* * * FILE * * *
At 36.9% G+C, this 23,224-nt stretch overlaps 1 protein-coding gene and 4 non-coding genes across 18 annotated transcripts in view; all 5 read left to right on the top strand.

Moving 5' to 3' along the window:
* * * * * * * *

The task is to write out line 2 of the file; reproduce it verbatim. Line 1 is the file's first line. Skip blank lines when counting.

Moving 5' to 3' along the window: